Utah And Roe v. Wade, 41 Years Later
Wednesday marked the 41st anniversary of the Supreme Court’s decision on Roe v. Wade. UPR spoke with two Utah organizations located on different sides of the discussion and found both are concerned about the future of women’s healthcare.
The 1973 Roe v. Wade decision has become a divisive political issue in the state and around the nation in the 40 years since the court ruling legalized some forms of abortion.
Karrie Galloway, the CEO of Planned Parenthood of Utah says the organization’s goal is to protect women’s healthcare options, though she said some politicians’ personal views on the issue do, from time to time, challenge the organization’s services.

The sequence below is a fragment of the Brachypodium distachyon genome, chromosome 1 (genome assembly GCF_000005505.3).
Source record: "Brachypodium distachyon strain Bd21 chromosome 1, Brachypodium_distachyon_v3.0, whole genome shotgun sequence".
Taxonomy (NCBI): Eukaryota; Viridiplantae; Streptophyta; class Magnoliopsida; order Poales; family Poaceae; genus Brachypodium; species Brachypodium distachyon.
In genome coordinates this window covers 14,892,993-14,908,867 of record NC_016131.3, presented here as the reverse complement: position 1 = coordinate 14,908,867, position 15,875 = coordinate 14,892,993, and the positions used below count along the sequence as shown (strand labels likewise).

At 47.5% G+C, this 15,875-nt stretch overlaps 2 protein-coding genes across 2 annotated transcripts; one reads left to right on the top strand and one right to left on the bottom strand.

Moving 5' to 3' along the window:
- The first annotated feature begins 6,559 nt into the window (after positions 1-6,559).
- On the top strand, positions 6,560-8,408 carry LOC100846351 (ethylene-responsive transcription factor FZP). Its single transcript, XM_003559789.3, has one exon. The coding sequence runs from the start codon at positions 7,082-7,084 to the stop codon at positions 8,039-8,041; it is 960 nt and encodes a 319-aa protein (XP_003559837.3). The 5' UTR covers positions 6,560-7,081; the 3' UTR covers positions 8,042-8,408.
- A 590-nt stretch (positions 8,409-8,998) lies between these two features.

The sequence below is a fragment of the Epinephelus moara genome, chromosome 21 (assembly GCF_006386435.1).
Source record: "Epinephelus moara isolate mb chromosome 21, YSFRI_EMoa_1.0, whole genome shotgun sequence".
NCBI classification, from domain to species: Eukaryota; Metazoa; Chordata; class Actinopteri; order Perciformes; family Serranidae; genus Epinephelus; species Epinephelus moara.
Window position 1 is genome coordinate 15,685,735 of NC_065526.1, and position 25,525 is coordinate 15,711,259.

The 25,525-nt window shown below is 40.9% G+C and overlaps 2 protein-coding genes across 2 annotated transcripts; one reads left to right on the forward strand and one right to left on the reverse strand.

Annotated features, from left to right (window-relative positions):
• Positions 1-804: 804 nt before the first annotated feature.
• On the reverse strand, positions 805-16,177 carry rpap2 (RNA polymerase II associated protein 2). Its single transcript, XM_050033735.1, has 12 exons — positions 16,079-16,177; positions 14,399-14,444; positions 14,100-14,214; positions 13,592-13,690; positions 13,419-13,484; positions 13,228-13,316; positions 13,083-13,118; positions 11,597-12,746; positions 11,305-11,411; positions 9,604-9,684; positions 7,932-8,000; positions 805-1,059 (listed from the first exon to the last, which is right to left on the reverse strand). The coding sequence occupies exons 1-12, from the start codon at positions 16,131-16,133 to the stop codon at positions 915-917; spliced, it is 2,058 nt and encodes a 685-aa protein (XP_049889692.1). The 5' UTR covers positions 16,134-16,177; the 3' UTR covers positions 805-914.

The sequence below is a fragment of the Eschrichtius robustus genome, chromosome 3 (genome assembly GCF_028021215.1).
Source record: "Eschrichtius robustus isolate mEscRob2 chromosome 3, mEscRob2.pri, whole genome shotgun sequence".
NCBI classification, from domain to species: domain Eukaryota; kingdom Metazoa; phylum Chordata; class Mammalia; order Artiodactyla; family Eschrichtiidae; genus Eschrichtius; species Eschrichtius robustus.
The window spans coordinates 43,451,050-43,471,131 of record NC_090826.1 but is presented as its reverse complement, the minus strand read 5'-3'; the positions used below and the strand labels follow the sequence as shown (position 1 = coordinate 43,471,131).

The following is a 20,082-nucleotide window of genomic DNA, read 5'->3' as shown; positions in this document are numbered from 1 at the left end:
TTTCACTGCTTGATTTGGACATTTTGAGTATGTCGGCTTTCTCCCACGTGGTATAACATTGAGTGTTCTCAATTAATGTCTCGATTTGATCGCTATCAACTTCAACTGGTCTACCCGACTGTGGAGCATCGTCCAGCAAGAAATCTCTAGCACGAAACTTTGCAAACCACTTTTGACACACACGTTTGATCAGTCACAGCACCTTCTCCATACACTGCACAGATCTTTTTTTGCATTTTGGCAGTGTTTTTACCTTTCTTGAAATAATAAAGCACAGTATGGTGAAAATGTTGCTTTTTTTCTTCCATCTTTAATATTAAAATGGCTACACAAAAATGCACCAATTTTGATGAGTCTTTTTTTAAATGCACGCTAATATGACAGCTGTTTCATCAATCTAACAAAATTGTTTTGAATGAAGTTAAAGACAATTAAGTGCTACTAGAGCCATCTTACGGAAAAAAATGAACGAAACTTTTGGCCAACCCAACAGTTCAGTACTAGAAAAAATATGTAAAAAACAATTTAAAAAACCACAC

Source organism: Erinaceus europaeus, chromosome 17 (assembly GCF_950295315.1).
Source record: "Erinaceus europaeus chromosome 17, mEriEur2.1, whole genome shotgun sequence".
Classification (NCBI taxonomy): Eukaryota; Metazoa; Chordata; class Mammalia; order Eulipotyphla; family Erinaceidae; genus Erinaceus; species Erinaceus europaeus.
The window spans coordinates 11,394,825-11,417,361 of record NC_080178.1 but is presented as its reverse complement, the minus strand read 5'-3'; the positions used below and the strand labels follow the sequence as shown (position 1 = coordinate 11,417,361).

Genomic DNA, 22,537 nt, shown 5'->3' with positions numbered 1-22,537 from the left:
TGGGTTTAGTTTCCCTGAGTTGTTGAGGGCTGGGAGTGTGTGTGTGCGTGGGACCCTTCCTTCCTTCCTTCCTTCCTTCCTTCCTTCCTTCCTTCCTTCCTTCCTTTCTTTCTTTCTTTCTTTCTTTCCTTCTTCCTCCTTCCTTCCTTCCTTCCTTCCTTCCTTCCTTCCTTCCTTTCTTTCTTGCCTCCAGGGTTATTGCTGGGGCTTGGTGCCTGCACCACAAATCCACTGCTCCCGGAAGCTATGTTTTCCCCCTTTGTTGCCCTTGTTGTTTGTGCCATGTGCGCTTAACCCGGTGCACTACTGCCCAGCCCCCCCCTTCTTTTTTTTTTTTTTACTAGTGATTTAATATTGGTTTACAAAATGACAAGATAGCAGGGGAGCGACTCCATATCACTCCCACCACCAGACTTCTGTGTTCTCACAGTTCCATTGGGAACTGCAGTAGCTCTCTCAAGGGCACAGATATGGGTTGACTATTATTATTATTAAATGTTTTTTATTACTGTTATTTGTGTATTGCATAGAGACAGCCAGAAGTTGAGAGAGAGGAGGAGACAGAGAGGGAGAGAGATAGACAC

"For many people, it is a number one topic. For most people it is settled law. There are people all over the spectrum. And, when you get elected to public office, you get to take your own personal moral issues to the statehouse, and we see a lot of that happening in Utah," Galloway said.
Galloway said laws supporting family planning and women’s health are what make strong families.
Other Utah groups feel that abortion in the state needs more regulation. Shawn Bauer, the interim executive director of the Pregnancy Resource Center of Salt Lake City, says the increased availability of pills like Plan B need more oversight.
To me it's a women's health issue. They need to be educated fully before they even go and get an abortion pill. I feel like making them over the counter, even accessible online, that kind of thing, puts a woman's health at risk," Bauer said. "So that's the part I'm concerned about, is them getting enough education about what they're taking, what they're putting in their bodies, how it's going to affect their bodies, and even affect their futures."
Bauer said she hopes the legislature will more tightly regulate abortion in the future.
For now, the debate is sure to continue in Utah and across the nation.